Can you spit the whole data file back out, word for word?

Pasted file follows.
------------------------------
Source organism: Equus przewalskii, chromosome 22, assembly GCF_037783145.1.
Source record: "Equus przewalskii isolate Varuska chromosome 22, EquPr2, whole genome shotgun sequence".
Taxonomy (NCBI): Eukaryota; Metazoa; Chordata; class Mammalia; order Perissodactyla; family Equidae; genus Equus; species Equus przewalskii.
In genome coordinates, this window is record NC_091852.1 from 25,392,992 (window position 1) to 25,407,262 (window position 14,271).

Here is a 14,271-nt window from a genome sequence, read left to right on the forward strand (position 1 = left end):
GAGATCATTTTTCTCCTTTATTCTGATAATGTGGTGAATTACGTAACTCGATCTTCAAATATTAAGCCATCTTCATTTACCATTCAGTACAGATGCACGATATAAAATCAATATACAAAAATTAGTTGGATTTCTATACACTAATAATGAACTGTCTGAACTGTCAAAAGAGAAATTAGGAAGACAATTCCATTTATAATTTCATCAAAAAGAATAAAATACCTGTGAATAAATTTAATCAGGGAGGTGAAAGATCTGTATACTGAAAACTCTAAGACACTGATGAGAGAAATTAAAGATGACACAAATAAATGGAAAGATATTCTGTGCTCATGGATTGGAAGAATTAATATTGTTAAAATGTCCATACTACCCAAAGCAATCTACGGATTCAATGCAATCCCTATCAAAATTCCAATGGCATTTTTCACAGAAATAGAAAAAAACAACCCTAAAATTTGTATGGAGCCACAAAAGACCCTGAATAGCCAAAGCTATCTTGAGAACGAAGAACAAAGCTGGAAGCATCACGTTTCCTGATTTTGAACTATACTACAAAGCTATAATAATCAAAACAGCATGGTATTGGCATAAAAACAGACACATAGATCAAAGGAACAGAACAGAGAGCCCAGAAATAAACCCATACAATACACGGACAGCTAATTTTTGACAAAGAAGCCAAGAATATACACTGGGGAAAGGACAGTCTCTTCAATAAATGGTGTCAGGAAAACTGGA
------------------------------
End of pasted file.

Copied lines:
Source organism: Equus przewalskii, chromosome 22, assembly GCF_037783145.1.
Source record: "Equus przewalskii isolate Varuska chromosome 22, EquPr2, whole genome shotgun sequence".
Taxonomy (NCBI): Eukaryota; Metazoa; Chordata; class Mammalia; order Perissodactyla; family Equidae; genus Equus; species Equus przewalskii.
In genome coordinates, this window is record NC_091852.1 from 25,392,992 (window position 1) to 25,407,262 (window position 14,271).

Here is a 14,271-nt window from a genome sequence, read left to right on the forward strand (position 1 = left end):
GAGATCATTTTTCTCCTTTATTCTGATAATGTGGTGAATTACGTAACTCGATCTTCAAATATTAAGCCATCTTCATTTACCATTCAGTACAGATGCACGATATAAAATCAATATACAAAAATTAGTTGGATTTCTATACACTAATAATGAACTGTCTGAACTGTCAAAAGAGAAATTAGGAAGACAATTCCATTTATAATTTCATCAAAAAGAATAAAATACCTGTGAATAAATTTAATCAGGGAGGTGAAAGATCTGTATACTGAAAACTCTAAGACACTGATGAGAGAAATTAAAGATGACACAAATAAATGGAAAGATATTCTGTGCTCATGGATTGGAAGAATTAATATTGTTAAAATGTCCATACTACCCAAAGCAATCTACGGATTCAATGCAATCCCTATCAAAATTCCAATGGCATTTTTCACAGAAATAGAAAAAAACAACCCTAAAATTTGTATGGAGCCACAAAAGACCCTGAATAGCCAAAGCTATCTTGAGAACGAAGAACAAAGCTGGAAGCATCACGTTTCCTGATTTTGAACTATACTACAAAGCTATAATAATCAAAACAGCATGGTATTGGCATAAAAACAGACACATAGATCAAAGGAACAGAACAGAGAGCCCAGAAATAAACCCATACAATACACGGACAGCTAATTTTTGACAAAGAAGCCAAGAATATACACTGGGGAAAGGACAGTCTCTTCAATAAATGGTGTCAGGAAAACTGGA